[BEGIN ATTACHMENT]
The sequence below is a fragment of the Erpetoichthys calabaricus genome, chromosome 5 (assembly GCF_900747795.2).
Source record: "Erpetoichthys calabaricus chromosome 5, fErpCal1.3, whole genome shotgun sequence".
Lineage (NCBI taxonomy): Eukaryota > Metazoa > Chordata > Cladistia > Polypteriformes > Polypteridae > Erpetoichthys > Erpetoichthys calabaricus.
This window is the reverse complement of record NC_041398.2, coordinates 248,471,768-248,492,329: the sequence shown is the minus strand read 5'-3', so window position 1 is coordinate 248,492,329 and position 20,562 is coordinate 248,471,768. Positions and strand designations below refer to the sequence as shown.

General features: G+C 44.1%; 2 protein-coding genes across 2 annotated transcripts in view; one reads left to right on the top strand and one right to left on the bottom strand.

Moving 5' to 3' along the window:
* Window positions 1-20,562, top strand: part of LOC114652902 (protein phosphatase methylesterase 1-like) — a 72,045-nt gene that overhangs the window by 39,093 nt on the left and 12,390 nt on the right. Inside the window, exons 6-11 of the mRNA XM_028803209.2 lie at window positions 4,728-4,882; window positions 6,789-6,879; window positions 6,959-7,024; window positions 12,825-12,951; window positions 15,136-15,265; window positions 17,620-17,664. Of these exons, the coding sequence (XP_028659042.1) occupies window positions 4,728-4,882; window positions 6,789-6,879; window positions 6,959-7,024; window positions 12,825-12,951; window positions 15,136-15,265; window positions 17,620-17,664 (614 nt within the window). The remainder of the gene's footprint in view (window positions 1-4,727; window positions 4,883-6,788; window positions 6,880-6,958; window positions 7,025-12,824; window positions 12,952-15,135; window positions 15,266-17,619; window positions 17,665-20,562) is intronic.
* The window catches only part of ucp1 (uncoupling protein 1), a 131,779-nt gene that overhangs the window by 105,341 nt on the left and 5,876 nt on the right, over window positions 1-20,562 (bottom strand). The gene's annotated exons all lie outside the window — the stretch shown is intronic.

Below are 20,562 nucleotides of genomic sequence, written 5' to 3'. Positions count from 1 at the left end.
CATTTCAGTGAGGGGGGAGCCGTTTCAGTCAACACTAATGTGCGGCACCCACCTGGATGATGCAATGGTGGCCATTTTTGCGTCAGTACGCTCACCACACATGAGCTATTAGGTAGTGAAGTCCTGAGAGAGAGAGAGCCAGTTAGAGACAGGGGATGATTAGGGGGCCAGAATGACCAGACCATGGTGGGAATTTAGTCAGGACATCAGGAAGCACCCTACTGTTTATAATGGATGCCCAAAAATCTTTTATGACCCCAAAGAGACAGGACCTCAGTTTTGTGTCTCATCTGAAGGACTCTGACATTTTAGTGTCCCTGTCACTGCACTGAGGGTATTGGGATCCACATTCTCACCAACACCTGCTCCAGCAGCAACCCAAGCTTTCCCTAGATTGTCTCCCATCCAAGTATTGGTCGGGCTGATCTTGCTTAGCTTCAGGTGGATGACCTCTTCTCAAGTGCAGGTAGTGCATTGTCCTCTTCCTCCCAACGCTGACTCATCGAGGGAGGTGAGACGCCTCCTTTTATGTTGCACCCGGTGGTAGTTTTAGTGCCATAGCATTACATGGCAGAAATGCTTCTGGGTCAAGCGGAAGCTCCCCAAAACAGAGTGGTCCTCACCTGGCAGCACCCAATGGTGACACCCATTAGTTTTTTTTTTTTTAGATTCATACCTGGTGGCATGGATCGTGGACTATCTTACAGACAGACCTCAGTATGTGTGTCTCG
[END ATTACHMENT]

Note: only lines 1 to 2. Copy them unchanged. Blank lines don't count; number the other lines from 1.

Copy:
The sequence below is a fragment of the Erpetoichthys calabaricus genome, chromosome 5 (assembly GCF_900747795.2).
Source record: "Erpetoichthys calabaricus chromosome 5, fErpCal1.3, whole genome shotgun sequence".